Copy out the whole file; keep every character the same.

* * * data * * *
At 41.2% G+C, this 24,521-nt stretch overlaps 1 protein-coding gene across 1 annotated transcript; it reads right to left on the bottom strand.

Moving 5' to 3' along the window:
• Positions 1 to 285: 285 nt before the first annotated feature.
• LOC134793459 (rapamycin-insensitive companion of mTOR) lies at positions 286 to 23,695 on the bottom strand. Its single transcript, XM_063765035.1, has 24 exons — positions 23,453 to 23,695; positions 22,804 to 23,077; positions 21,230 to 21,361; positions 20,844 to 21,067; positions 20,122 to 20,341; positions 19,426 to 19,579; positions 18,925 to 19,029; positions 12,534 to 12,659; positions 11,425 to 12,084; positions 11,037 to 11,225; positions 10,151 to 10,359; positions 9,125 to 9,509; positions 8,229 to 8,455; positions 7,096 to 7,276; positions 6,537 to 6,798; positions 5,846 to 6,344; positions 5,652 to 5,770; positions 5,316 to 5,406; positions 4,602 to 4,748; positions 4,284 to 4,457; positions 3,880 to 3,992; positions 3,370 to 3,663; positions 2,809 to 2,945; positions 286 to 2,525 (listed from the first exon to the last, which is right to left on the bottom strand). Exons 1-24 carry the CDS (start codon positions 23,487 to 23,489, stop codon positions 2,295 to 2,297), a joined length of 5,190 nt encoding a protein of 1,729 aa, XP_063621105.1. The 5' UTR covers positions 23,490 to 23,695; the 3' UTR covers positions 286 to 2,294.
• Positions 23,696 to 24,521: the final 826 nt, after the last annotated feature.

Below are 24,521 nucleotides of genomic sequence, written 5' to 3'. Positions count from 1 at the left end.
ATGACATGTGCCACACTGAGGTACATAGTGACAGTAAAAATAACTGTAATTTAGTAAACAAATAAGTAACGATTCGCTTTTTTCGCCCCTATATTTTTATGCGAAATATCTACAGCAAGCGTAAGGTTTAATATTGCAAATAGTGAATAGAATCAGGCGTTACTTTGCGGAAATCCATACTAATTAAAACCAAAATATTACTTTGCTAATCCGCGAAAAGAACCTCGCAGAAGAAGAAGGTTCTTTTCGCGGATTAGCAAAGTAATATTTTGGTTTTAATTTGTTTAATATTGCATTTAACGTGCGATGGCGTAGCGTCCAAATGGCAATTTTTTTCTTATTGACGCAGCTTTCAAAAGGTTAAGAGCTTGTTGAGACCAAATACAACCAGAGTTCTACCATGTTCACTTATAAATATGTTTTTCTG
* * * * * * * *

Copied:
At 41.2% G+C, this 24,521-nt stretch overlaps 1 protein-coding gene across 1 annotated transcript; it reads right to left on the bottom strand.

Moving 5' to 3' along the window:
• Positions 1 to 285: 285 nt before the first annotated feature.
• LOC134793459 (rapamycin-insensitive companion of mTOR) lies at positions 286 to 23,695 on the bottom strand. Its single transcript, XM_063765035.1, has 24 exons — positions 23,453 to 23,695; positions 22,804 to 23,077; positions 21,230 to 21,361; positions 20,844 to 21,067; positions 20,122 to 20,341; positions 19,426 to 19,579; positions 18,925 to 19,029; positions 12,534 to 12,659; positions 11,425 to 12,084; positions 11,037 to 11,225; positions 10,151 to 10,359; positions 9,125 to 9,509; positions 8,229 to 8,455; positions 7,096 to 7,276; positions 6,537 to 6,798; positions 5,846 to 6,344; positions 5,652 to 5,770; positions 5,316 to 5,406; positions 4,602 to 4,748; positions 4,284 to 4,457; positions 3,880 to 3,992; positions 3,370 to 3,663; positions 2,809 to 2,945; positions 286 to 2,525 (listed from the first exon to the last, which is right to left on the bottom strand). Exons 1-24 carry the CDS (start codon positions 23,487 to 23,489, stop codon positions 2,295 to 2,297), a joined length of 5,190 nt encoding a protein of 1,729 aa, XP_063621105.1. The 5' UTR covers positions 23,490 to 23,695; the 3' UTR covers positions 286 to 2,294.
• Positions 23,696 to 24,521: the final 826 nt, after the last annotated feature.

Below are 24,521 nucleotides of genomic sequence, written 5' to 3'. Positions count from 1 at the left end.
ATGACATGTGCCACACTGAGGTACATAGTGACAGTAAAAATAACTGTAATTTAGTAAACAAATAAGTAACGATTCGCTTTTTTCGCCCCTATATTTTTATGCGAAATATCTACAGCAAGCGTAAGGTTTAATATTGCAAATAGTGAATAGAATCAGGCGTTACTTTGCGGAAATCCATACTAATTAAAACCAAAATATTACTTTGCTAATCCGCGAAAAGAACCTCGCAGAAGAAGAAGGTTCTTTTCGCGGATTAGCAAAGTAATATTTTGGTTTTAATTTGTTTAATATTGCATTTAACGTGCGATGGCGTAGCGTCCAAATGGCAATTTTTTTCTTATTGACGCAGCTTTCAAAAGGTTAAGAGCTTGTTGAGACCAAATACAACCAGAGTTCTACCATGTTCACTTATAAATATGTTTTTCTG